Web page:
17 October 2017

Cameroon: Dream to Reality

opinion

After years of nightmarish traffic jams, inhabitants of the economic capital will soon heave a sigh of relief with the access roads near completion.

What used to sound like a farfetched dream has become a reality with the completion of construction work on the second Wouri Bridge. However, inhabitants of the economic capital will have to hold their patience a little more before they enjoy the full benefits of the bridge as work on the access roads is still going on. The partial opening of the bridge brought joy to the Douala city dwellers as it drastically reduced the volume of traffic jams along the West entrance of the city. But the little pockets of traffic jams still recorded intermittently along the road will completely disappear only after the completion of construction work on the access roads.

To get to this point has not been easy. When the president of the republic, Paul Biya laid the foundation stone for the construction of the bridge on November 14, 2013 and it was announced to last some 36 months, it sounded like an eternity as both the city dwellers and travelers passing through the city either from the South West or West Regions to the Centre, faced enormous problems with traffic jams that could at times last more than four hours. Today the 752m-long bridge is towering some five metres above the Wouri River, not only easing traffic but also beautifying the city of Douala more.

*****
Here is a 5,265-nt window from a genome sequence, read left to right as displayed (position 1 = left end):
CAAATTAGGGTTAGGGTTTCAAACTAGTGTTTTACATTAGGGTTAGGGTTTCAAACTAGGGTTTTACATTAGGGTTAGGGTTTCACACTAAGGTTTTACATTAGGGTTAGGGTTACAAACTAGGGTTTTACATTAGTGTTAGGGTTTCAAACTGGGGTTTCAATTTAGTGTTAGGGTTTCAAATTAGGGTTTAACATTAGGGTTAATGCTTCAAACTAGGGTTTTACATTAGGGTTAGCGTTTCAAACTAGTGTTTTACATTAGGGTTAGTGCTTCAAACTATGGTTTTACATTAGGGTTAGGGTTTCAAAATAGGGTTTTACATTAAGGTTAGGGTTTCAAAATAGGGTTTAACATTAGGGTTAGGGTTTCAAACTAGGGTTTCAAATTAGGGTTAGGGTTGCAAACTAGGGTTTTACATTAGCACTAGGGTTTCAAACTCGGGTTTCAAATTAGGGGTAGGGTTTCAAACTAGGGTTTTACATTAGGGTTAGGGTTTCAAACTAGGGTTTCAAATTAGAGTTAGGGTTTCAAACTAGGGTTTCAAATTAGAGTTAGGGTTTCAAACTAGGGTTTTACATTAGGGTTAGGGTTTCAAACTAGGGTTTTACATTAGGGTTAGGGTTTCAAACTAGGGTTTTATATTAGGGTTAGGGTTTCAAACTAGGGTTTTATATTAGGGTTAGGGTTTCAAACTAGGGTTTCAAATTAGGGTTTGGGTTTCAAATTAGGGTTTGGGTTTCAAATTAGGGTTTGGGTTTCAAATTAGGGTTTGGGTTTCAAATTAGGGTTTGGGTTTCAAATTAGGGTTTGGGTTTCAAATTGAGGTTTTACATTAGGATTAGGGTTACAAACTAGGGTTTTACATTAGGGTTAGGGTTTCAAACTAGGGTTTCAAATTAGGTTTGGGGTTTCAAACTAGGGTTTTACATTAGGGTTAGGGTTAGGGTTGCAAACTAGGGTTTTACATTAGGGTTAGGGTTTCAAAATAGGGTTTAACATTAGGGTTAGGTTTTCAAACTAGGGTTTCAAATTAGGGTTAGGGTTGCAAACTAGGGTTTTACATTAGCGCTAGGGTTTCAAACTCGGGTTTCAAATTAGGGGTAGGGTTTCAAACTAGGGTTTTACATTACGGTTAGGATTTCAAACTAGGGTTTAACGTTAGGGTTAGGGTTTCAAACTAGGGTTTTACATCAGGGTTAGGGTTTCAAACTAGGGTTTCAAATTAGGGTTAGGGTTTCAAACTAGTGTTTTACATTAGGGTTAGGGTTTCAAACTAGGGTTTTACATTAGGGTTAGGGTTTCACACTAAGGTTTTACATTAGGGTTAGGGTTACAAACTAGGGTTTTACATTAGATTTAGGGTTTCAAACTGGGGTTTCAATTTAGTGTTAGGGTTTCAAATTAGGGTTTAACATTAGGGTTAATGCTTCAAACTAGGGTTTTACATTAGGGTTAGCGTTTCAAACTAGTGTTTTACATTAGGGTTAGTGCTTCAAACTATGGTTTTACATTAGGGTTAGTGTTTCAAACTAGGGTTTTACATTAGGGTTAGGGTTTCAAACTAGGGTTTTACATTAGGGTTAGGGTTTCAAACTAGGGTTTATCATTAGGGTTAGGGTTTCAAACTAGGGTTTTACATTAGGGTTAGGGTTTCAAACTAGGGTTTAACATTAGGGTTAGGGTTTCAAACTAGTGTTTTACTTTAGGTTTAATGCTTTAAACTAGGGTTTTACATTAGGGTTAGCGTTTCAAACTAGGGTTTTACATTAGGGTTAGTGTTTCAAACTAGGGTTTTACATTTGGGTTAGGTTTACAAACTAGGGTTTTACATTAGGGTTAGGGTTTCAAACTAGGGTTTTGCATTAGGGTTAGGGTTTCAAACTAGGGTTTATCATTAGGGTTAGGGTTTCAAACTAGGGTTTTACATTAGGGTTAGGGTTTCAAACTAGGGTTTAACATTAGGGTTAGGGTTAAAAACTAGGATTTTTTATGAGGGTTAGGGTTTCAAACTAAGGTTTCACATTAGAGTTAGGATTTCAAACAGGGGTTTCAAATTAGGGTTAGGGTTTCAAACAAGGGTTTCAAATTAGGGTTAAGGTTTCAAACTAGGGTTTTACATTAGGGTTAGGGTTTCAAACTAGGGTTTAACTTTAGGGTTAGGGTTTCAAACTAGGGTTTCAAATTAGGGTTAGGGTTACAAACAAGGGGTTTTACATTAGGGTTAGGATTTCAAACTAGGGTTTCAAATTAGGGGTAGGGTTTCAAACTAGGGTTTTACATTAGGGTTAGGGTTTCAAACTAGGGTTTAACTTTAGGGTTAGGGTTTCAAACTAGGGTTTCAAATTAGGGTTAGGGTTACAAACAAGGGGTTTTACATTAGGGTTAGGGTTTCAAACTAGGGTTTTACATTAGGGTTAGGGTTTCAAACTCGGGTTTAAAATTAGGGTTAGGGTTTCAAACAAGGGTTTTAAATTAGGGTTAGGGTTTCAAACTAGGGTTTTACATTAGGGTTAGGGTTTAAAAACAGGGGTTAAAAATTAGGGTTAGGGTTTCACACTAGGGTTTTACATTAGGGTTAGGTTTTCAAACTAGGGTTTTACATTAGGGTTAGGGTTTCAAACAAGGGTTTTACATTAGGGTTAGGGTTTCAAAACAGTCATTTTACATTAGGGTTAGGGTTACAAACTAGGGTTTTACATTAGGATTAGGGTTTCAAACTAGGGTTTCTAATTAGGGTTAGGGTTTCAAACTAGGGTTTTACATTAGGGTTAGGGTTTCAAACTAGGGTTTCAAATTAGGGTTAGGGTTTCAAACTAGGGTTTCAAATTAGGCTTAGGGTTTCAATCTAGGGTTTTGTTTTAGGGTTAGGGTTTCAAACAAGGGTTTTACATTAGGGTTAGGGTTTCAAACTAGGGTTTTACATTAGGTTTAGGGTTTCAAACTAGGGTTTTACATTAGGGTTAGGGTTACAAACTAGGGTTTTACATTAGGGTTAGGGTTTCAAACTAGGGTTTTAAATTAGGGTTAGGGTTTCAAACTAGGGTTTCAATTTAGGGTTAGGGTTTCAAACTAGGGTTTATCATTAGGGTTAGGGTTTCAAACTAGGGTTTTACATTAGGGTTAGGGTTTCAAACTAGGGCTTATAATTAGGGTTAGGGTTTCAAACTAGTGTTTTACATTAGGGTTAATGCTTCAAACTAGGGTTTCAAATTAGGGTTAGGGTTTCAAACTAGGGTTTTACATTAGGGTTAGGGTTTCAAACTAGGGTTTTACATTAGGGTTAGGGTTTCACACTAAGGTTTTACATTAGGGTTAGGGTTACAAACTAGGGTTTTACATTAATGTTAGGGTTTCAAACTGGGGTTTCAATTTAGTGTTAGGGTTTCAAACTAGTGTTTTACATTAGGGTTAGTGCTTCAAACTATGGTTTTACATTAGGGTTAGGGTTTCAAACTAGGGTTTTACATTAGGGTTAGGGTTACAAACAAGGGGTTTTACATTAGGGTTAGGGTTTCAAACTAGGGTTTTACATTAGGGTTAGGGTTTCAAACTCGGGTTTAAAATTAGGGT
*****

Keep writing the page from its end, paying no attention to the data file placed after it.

Already the old bridge was an attraction featuring as backgrounds to photos studios and choicest place for visitors to Douala to shoot photographs. With the passage of time, the bridge became too narrow to handle the increasing traffic in the city and would dangle under the weight of a passing train, prompting the need to build a second bridge. The new bridge which cost some 132 billion can handle a traffic volume of about 60.000 vehicles daily as it is 25.5m wide. It comprises two motorways with three tracks each and a 10.10m wide train bridge. The entire edifice weights some 200.00 tons and is expected to last for over 100 years.

Though only partially opened, the second bridge has drastically reduced traffic along the Bonaberi-Rond Points stretch of road which used to be a nightmare before. The little pockets of traffic jam now are caused by the numerous deviations and the vehicles of the construction company as they try to put finishing touches on the access roads as well as the tunnels and fly-overs between the bridge and Rond Point Deido. It is widely expected that the completion of the access roads will ease circulation not only for the city dwellers but also for those passing through the Douala metropolis especially as work on the East entrance to the town had been completed and delivered since.

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